How Religious Competition is Fueling Electoral Violence in Sri Lanka

Incumbent Sri Lankan President Mahinda Rajapaksa waves to the crowd at a political rally. Via President Rajapaksa’s flickr account.

Guest post by Matthew Isaacs

Incumbent Sri Lankan President Mahinda Rajapaksa waves to the crowd at a political rally. Via President Rajapaksa's flickr account.
Incumbent Sri Lankan President Mahinda Rajapaksa waves to the crowd at a political rally. Via President Rajapaksa’s flickr account.

This Thursday Sri Lanka’s voters will go to the polls to determine the fate of President Mahinda Rajapaksa, in office since 2005. Until November, Rajapaksa’s grip on power seemed alarmingly secure. In addition to enjoying popular support among the Sinhalese majority in the wake of his 2009 victory over the Tamil Tigers, Rajapaksa has significant influence over the Sri Lankan media and security forces. Close family members occupy many of the most influential positions in Rajapaksa’s government, including Defense Minister, Economic Development Minister, and Speaker of Parliament.

Although the President’s re-election seemed a foregone conclusion as recently as November, Rajapaksa has been placed in the hot seat following the defection from his ruling United People’s Freedom Alliance (UPFA) coalition of Health Minister Maithripala Sirisena along with dozens of other high-ranking UPFA officials and coalition members. Sirisena now enjoys the support of dozens of opposition parties, including the Sri Lankan Muslim Congress (which defected from UPFA coalition in December), and a number of Tamil parties. The unexpected unification of a diverse opposition has put the presidency within Sirisena’s reach.

However, the poll has already been marred by a number of violent incidents, including a shooting prior to a Sirisena rally in the central town of Kahawatta and an attack on election officials in Trincomolee in the Eastern Province. Evidence points to Rajapaksa supporters as the perpetrators in both incidents.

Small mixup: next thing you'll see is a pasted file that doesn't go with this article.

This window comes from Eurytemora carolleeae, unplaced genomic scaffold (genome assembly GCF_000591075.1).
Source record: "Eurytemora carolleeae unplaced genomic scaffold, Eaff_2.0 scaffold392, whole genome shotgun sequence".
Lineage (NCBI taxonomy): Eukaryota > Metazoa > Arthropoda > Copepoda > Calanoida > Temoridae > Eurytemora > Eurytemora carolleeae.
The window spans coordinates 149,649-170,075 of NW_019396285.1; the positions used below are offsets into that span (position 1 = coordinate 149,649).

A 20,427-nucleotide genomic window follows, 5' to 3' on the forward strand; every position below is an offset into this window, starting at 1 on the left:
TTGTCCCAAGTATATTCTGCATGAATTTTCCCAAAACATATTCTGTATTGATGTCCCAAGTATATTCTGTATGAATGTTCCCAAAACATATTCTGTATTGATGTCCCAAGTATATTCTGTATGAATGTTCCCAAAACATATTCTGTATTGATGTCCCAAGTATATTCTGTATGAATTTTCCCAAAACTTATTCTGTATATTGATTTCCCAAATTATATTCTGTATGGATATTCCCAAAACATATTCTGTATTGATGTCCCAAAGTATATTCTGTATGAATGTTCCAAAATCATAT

The unexpectedly contentious election has been fueled in part by conflict between the two politically active branches of the Sri Lankan Buddhist clergy, or sangha. While the hardline Buddhist Power Force (Bodu Bala Sena, BBS) supports President Rajapaksa, the slightly more moderate National Heritage Party (Jathika Hela Urumaya, JHU) defected from the UPFA to support Sirisena in November.

Though unprecedented for putting the presidency in play, this monk-on-monk conflict is the latest in a long line of escalating stages of competition within the Buddhist clergy. Following a dismantling of the sangha’s organizational hierarchy in the twentieth century, Sri Lanka’s Buddhist monks have become increasingly politically active as a means of securing influence over the island’s Sinhalese Buddhist population. Political activism has, in turn, engendered competition between groups of monks over the direction and leadership of the sangha.

Since its founding in 2012, the BBS has been implicated in dozens of attacks against religious minorities, including dozens of incidents in which monks directly incited violence against Christians or Muslims. Though the BBS has alienated many moderates, these tactics have increased their appeal among more radical elements of Sinhalese society. These campaigns demonstrate a clear attempt to take hold of the mantle of conservative leadership in the Buddhist clergy.